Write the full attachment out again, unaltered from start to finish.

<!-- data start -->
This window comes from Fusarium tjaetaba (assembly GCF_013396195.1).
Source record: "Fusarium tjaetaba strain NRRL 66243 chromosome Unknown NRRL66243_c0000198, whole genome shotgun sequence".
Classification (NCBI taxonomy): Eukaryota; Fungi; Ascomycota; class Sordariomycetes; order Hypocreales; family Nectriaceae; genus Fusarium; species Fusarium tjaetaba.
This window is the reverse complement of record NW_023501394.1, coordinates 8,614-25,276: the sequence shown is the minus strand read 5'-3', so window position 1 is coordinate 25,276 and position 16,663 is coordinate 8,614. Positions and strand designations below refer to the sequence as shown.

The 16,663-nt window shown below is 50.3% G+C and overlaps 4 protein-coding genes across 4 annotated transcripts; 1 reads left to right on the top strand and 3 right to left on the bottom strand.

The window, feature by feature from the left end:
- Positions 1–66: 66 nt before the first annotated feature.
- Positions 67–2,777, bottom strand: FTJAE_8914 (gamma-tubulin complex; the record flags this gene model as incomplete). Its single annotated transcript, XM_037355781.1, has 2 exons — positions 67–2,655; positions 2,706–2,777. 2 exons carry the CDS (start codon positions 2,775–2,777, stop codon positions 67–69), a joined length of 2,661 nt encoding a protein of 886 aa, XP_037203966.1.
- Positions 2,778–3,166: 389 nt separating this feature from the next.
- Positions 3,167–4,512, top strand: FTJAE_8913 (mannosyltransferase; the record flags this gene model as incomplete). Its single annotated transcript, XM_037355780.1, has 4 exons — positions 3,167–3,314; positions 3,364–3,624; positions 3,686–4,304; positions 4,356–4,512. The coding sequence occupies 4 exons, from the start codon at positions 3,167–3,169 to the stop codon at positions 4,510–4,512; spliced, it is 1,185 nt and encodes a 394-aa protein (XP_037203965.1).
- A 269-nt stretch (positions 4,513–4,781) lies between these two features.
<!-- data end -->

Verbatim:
This window comes from Fusarium tjaetaba (assembly GCF_013396195.1).
Source record: "Fusarium tjaetaba strain NRRL 66243 chromosome Unknown NRRL66243_c0000198, whole genome shotgun sequence".
Classification (NCBI taxonomy): Eukaryota; Fungi; Ascomycota; class Sordariomycetes; order Hypocreales; family Nectriaceae; genus Fusarium; species Fusarium tjaetaba.
This window is the reverse complement of record NW_023501394.1, coordinates 8,614-25,276: the sequence shown is the minus strand read 5'-3', so window position 1 is coordinate 25,276 and position 16,663 is coordinate 8,614. Positions and strand designations below refer to the sequence as shown.

The 16,663-nt window shown below is 50.3% G+C and overlaps 4 protein-coding genes across 4 annotated transcripts; 1 reads left to right on the top strand and 3 right to left on the bottom strand.

The window, feature by feature from the left end:
- Positions 1–66: 66 nt before the first annotated feature.
- Positions 67–2,777, bottom strand: FTJAE_8914 (gamma-tubulin complex; the record flags this gene model as incomplete). Its single annotated transcript, XM_037355781.1, has 2 exons — positions 67–2,655; positions 2,706–2,777. 2 exons carry the CDS (start codon positions 2,775–2,777, stop codon positions 67–69), a joined length of 2,661 nt encoding a protein of 886 aa, XP_037203966.1.
- Positions 2,778–3,166: 389 nt separating this feature from the next.
- Positions 3,167–4,512, top strand: FTJAE_8913 (mannosyltransferase; the record flags this gene model as incomplete). Its single annotated transcript, XM_037355780.1, has 4 exons — positions 3,167–3,314; positions 3,364–3,624; positions 3,686–4,304; positions 4,356–4,512. The coding sequence occupies 4 exons, from the start codon at positions 3,167–3,169 to the stop codon at positions 4,510–4,512; spliced, it is 1,185 nt and encodes a 394-aa protein (XP_037203965.1).
- A 269-nt stretch (positions 4,513–4,781) lies between these two features.